For many adults living with developmental and physical disabilities, the opportunity to socialize and gain a sense of belonging is so critical to their well being.
While many recreational and social opportunities for disabled individuals disappear as they reach adulthood, South Brunswick continues to provide an outlet through the township's Pioneer Recreation Club. The club is open to South Brunswick residents age 21 to 55 with developmental and physical disabilities, and seeks to provide a social and support network, as well as an avenue to create friendships.
"What's wonderful is that I've been doing this for seven years, and during that time our members have become really close to others in the group," said Program Coordinator Nancy Messina. "If they see one another at Stop&Shop or something, they'll stop and talk to them, so it really extends their social capabilities because we're all about fun."
The club meets about once a month with special activities and programs, including games and dances. Recently, the Pioneer Club began a new partnership with the New York Sports Club on Route 1 in Monmouth Junction to provide an expanded fitness component.
The program brings members of the Pioneer Club to the gym to participate in a Spin class, with volunteers from the NYSC who buddy up with the disabled adults to help them through the class.
"I was taking the Spin class at the club and I thought the instructor was outrageous and our members would just adore him. I thought it would be a perfect match," Messina said. "New York Sports Club really welcomed our program with open arms."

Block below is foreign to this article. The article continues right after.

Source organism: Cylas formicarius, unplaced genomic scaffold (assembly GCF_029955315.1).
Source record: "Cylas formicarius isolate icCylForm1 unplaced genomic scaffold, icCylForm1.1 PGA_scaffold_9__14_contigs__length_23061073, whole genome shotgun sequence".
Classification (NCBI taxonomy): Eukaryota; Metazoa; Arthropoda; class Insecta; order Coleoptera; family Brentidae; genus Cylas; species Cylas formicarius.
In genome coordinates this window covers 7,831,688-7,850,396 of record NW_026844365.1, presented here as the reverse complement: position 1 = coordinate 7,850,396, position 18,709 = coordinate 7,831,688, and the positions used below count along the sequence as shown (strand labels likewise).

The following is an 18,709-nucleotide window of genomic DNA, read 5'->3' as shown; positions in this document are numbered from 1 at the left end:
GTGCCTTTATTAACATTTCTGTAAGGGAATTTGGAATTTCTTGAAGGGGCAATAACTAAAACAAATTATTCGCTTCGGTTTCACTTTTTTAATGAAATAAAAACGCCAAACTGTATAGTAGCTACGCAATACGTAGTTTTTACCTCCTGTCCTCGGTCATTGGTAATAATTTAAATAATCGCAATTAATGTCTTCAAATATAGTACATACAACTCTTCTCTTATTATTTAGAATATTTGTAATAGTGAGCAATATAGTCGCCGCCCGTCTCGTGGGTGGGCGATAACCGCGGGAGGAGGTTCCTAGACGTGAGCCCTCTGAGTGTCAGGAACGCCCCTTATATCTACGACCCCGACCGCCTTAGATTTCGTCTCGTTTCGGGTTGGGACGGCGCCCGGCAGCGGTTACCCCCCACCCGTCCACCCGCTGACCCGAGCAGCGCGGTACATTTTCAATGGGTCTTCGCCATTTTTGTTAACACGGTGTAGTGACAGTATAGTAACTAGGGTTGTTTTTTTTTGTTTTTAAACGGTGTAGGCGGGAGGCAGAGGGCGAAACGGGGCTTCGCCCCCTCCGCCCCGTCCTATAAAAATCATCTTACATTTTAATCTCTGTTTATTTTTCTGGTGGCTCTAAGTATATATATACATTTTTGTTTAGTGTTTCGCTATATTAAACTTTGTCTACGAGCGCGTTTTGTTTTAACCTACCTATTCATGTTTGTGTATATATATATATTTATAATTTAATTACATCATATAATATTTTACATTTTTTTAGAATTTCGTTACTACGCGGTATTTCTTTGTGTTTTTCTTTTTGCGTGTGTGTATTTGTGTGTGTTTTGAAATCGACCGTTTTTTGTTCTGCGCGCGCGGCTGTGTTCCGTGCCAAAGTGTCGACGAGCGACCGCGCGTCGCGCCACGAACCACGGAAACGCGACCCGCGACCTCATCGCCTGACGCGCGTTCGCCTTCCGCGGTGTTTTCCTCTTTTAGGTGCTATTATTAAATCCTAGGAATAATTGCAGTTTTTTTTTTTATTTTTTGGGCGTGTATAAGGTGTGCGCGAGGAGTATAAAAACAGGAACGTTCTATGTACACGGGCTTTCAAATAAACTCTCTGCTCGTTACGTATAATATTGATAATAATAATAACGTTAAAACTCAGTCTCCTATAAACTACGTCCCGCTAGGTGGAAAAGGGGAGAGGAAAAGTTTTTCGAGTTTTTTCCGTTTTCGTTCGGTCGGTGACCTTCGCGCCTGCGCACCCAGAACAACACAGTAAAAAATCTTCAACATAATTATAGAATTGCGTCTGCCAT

The Spin class is ideal for the Pioneer Club members, because the workout on stationary bikes allows them to go at their own pace and comfort level.
"Our population sometimes has problems with balance, plus just getting to belong to a social group is really important to them," Messina said. "In this class they get to sit there and ride the bikes to their own ability, and they get to feel like they belong because they're cycling with the other members of our program."
Just over 10 of the Pioneer Club's 45 members participate in the Spin class. Messina hopes that number grows as the social and fitness benefits of the class begin to pay off.
"Some of our participants live at the (Citizens for Independent Living housing development), which is kind of like a dorm, so they have a built in social network," Messina said. "But our other participants live at home and they don't have the same social opportunities. The exercise is just a plus, because this class gives them nice social opportunities with their peers. I called one participant to remind them of the class, and his mom said 'don't worry my son has been dressed and ready for the class since 8 a.m. with a water bottle in his hand.'
"They don't get this opportunity often and they're just so excited about the program."
The Pioneer Recreation Club is looking for new participants and volunteers to join the program. Most activities are free or very rarely involve a small fee for participation. Activities include bowling, dances, movies, games and much more. The program accepts volunteers as young as 12-years-old to be a buddy for adults with special needs.
"Our participants just want to be like typical adults and be able to have long lasting friendships like anyone else," Messina said. "That's why we all get together. Spin class is something they might have never gotten the opportunity to do unless someone took them under their wing. We want them to have fun, get exercise and learn new skills. Hopefully this is something they will continue at home with typical bike riding."
For more information on the Pioneer Recreation Club call 732-329-4000 ext. 7671.
Also, visit the township web site for more information on volunteering or joining the Pioneer Recreation Club. Click the Recreation tab, then click Programs and Activities.
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